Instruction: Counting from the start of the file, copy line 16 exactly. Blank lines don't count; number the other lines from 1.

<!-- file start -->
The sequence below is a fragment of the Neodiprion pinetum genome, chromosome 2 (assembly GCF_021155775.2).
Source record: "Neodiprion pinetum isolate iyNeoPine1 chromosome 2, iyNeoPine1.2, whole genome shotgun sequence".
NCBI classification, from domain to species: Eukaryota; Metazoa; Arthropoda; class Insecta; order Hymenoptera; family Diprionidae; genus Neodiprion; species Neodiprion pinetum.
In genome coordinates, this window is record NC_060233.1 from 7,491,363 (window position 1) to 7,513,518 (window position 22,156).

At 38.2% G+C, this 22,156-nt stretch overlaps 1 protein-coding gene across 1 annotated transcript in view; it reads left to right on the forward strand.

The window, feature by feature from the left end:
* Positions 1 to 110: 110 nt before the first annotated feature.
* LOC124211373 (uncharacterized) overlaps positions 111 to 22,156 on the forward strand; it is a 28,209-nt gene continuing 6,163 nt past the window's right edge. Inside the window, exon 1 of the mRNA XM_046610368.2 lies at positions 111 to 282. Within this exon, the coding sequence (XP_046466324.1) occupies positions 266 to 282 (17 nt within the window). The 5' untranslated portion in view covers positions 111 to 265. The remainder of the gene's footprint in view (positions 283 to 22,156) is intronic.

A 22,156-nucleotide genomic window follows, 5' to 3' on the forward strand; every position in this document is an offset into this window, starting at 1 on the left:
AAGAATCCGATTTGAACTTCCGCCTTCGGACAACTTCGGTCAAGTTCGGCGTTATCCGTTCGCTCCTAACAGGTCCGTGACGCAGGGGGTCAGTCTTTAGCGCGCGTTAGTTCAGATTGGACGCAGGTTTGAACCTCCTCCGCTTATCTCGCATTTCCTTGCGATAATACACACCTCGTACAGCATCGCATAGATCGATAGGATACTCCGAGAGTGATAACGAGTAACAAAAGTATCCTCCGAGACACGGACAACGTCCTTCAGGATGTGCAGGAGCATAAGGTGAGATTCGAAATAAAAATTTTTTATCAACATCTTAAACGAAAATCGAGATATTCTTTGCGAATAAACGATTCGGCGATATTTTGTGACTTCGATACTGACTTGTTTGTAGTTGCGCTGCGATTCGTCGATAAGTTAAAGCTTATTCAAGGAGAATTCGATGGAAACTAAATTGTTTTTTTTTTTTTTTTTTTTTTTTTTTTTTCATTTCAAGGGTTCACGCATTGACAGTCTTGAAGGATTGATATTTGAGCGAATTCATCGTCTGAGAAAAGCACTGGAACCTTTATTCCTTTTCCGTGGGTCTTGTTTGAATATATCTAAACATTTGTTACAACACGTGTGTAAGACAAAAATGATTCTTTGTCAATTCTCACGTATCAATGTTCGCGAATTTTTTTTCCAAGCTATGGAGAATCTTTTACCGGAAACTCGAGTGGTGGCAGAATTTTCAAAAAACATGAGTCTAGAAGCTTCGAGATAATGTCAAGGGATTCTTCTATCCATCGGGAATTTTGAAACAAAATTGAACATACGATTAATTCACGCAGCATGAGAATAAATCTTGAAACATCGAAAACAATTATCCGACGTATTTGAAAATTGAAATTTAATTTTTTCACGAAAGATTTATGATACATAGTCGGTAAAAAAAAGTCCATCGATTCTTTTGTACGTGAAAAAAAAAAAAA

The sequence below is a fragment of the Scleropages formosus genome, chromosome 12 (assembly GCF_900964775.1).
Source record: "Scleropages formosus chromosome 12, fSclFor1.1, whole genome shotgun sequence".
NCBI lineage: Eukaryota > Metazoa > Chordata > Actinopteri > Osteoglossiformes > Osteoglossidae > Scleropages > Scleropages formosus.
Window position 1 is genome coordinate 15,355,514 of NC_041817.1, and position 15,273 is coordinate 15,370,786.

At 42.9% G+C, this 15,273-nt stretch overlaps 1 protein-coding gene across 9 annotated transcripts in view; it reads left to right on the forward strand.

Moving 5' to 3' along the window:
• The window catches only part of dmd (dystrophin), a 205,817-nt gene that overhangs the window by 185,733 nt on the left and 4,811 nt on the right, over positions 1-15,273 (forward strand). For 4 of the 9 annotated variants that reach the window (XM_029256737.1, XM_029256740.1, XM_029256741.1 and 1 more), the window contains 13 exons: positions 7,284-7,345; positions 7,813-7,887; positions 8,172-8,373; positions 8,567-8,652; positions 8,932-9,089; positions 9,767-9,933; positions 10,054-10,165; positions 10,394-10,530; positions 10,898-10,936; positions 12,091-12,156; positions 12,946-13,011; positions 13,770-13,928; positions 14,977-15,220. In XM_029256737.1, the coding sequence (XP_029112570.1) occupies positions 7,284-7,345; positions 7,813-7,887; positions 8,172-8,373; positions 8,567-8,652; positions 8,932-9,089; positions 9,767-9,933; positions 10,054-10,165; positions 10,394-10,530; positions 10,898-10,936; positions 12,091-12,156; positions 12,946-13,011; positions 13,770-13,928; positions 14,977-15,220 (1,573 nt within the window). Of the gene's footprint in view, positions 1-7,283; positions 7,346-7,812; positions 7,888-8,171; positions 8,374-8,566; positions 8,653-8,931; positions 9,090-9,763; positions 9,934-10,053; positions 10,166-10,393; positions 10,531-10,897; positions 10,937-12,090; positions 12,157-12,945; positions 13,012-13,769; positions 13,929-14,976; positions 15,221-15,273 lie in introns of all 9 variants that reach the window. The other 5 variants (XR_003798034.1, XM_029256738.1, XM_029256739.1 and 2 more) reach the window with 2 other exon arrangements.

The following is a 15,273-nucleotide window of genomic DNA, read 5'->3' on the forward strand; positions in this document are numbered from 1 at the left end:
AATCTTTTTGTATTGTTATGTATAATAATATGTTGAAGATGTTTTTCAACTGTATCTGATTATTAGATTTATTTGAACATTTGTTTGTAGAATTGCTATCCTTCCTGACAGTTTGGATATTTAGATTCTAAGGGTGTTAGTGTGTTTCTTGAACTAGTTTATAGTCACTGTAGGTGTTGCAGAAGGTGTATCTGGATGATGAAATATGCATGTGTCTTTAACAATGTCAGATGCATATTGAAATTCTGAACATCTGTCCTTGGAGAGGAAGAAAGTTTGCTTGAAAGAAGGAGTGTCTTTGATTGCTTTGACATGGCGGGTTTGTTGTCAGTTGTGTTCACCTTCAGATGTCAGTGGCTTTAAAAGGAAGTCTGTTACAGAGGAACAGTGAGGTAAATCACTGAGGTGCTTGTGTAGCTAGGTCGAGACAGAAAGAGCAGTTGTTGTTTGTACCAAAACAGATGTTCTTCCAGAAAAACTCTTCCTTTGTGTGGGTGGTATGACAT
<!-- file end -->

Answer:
Moving 5' to 3' along the window: